As the strangers leave the house, the melody regains its previous tone and the family dances and hums again. They talk about the good things that are happening and Alexandros asks his mother to dance with him. But the strangers come back, the family tries to sustain the happy melody of the piano as the strangers take furniture from the house, until they take away the piano. They cannot sing or dance anymore; they are in silence and the father of Alexandros asks them to take one last picture as he says, “On this land, we live happily for many centuries.”

They call Alexandros, but we don’t see the 40-year-old Alexandros; we see the 10-year-old one. The shot finally moves to make a dolly as we realize that the family we have just seen has disappeared along with their songs, their happiness, and young Alexandros.


9. Seven Samurai – The redemption of Kiluchiyo

The final battle in Akira Kurosawa’s masterpiece is one of the most revered action sequences in the history of cinema. It displays the seven samurai helping the helpless villagers defend themselves against a band of vicious thieves.

The group of samurai is led by old and experienced warrior Kambei Shimada (Takashi Shimura), who constantly rejects Kikuchiyo’s (Toshiro Mifune) attempts to join the group of samurai due to his character. But when the battle starts and the samurai are clearly outnumbered, there is nothing left to do but let Kikuchiyo fight.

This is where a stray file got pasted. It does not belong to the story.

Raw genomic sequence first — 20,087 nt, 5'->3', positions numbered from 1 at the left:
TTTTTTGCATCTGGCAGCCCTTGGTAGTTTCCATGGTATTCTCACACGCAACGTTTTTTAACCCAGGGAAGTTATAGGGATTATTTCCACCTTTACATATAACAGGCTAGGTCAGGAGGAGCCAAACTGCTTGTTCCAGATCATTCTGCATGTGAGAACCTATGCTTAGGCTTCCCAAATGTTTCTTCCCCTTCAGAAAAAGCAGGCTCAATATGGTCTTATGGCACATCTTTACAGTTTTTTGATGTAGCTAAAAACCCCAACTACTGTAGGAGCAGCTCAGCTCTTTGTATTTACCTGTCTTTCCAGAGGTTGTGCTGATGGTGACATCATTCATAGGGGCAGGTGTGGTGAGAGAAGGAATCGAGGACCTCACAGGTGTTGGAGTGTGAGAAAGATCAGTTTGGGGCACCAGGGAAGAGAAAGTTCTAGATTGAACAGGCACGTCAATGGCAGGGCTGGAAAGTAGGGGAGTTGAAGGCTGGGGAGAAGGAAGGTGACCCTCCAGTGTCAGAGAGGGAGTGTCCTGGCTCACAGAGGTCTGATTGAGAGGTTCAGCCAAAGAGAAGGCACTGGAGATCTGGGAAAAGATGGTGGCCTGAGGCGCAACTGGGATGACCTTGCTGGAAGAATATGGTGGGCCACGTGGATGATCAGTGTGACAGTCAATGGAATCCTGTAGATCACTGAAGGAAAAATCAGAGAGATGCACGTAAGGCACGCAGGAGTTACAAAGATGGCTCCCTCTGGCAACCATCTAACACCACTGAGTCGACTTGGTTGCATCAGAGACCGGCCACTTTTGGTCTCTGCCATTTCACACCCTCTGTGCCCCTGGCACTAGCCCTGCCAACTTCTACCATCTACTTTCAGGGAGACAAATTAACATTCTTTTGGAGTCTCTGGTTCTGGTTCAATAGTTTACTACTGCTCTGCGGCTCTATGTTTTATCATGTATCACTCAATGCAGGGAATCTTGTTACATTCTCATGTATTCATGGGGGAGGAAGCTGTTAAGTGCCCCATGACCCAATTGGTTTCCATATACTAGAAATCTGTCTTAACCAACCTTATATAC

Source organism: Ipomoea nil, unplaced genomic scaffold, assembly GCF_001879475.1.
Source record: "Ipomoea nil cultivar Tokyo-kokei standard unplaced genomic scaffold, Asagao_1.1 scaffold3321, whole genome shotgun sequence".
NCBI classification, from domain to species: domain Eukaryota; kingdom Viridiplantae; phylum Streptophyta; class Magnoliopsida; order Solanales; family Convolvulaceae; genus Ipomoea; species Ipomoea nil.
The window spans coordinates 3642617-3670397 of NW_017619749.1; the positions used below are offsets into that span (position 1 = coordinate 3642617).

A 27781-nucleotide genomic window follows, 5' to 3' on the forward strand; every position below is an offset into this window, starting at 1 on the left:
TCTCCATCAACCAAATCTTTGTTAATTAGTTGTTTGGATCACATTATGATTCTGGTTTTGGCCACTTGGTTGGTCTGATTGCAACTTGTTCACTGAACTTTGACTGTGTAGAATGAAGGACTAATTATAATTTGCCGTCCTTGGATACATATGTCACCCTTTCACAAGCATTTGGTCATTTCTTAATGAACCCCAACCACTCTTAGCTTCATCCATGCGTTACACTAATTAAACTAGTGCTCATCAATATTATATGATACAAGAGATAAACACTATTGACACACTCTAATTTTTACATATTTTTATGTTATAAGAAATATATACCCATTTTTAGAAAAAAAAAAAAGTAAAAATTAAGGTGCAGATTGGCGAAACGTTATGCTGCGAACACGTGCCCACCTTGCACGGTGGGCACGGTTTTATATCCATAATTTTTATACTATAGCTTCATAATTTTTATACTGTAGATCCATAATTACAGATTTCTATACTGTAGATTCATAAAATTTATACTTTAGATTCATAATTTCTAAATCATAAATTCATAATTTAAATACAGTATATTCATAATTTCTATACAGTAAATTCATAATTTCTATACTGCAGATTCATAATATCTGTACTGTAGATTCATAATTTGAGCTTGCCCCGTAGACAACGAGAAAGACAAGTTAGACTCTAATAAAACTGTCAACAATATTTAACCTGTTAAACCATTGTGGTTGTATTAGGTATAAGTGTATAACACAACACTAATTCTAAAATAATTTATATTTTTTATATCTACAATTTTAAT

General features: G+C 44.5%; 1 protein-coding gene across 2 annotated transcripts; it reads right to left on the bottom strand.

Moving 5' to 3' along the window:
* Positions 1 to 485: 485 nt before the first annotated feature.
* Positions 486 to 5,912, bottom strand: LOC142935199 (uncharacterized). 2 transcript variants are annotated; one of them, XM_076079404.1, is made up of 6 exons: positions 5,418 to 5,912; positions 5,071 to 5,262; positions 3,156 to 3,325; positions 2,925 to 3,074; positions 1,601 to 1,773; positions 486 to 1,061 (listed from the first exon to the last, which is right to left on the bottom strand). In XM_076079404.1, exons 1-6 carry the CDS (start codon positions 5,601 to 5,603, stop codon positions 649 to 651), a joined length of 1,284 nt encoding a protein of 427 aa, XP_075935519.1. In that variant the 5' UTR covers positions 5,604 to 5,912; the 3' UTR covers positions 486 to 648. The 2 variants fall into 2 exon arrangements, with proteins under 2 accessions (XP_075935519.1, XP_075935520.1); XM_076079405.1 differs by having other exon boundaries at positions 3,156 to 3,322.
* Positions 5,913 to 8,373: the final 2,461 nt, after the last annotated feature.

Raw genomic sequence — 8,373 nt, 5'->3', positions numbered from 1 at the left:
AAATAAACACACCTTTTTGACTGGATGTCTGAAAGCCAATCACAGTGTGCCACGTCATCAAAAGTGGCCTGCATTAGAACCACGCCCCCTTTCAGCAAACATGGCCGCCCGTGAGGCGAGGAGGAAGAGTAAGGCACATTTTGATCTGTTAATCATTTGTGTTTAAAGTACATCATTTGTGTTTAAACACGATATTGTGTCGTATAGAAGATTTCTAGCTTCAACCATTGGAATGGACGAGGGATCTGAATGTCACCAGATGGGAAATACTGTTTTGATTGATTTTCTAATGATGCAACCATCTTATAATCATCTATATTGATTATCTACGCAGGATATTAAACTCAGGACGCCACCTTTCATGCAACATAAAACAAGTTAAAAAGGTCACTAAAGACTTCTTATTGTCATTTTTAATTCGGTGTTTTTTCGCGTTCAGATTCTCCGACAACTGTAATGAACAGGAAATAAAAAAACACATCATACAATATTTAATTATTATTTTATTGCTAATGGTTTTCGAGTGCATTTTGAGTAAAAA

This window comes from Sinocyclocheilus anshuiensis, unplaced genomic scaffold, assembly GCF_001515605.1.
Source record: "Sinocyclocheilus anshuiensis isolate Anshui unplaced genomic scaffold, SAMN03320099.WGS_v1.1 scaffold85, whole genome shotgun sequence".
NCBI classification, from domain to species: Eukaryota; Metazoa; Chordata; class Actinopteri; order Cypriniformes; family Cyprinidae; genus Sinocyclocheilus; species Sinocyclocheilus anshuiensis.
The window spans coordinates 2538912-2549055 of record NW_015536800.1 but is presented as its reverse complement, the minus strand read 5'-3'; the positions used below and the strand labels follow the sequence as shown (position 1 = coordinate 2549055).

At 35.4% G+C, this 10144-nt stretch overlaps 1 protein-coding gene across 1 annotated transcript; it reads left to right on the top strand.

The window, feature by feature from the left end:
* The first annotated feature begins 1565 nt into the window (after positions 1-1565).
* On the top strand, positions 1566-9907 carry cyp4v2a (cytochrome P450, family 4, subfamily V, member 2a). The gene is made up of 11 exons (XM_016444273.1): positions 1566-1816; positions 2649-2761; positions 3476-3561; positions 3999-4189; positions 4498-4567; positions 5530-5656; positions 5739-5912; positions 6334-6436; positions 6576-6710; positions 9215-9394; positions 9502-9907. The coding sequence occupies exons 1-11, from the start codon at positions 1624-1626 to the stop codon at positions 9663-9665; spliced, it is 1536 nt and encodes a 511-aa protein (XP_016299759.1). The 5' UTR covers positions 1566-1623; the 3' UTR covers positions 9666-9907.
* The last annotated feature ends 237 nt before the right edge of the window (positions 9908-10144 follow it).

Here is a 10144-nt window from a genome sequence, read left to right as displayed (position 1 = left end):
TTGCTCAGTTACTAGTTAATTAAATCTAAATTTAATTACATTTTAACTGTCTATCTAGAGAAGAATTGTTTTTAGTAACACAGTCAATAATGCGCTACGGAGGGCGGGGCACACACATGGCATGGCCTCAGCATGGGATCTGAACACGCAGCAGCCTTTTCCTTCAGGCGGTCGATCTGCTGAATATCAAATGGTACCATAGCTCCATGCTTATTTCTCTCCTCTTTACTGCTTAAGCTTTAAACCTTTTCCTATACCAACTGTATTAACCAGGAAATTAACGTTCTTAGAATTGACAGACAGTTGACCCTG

During the almost three-and-a-half-hour movie, Kikuchiyo displays constant pride and stubbornness, and he becomes the black sheep of the seven samurai. But in the final moment of the battle, it depends on him to kill the chief of thieves who held the villagers hostage.

He receives a shot but manages to draw away the chief from the villagers and finish him, only to fall dead to the ground. The remaining samurai see Kikuchiyo’s sacrifice as the rain cleanses the dirt from his corpse. This is the moment in which Kikuchiyo becomes a samurai to the eyes of Kambei, who, surrounded by the havoc of the battle, tells his friend that once again they have survived. This final sacrifice by Kikuchiyo embodies the totality of the fight of the seven samurai, as the group sacrifices itself for the villagers, and only a part of them remains.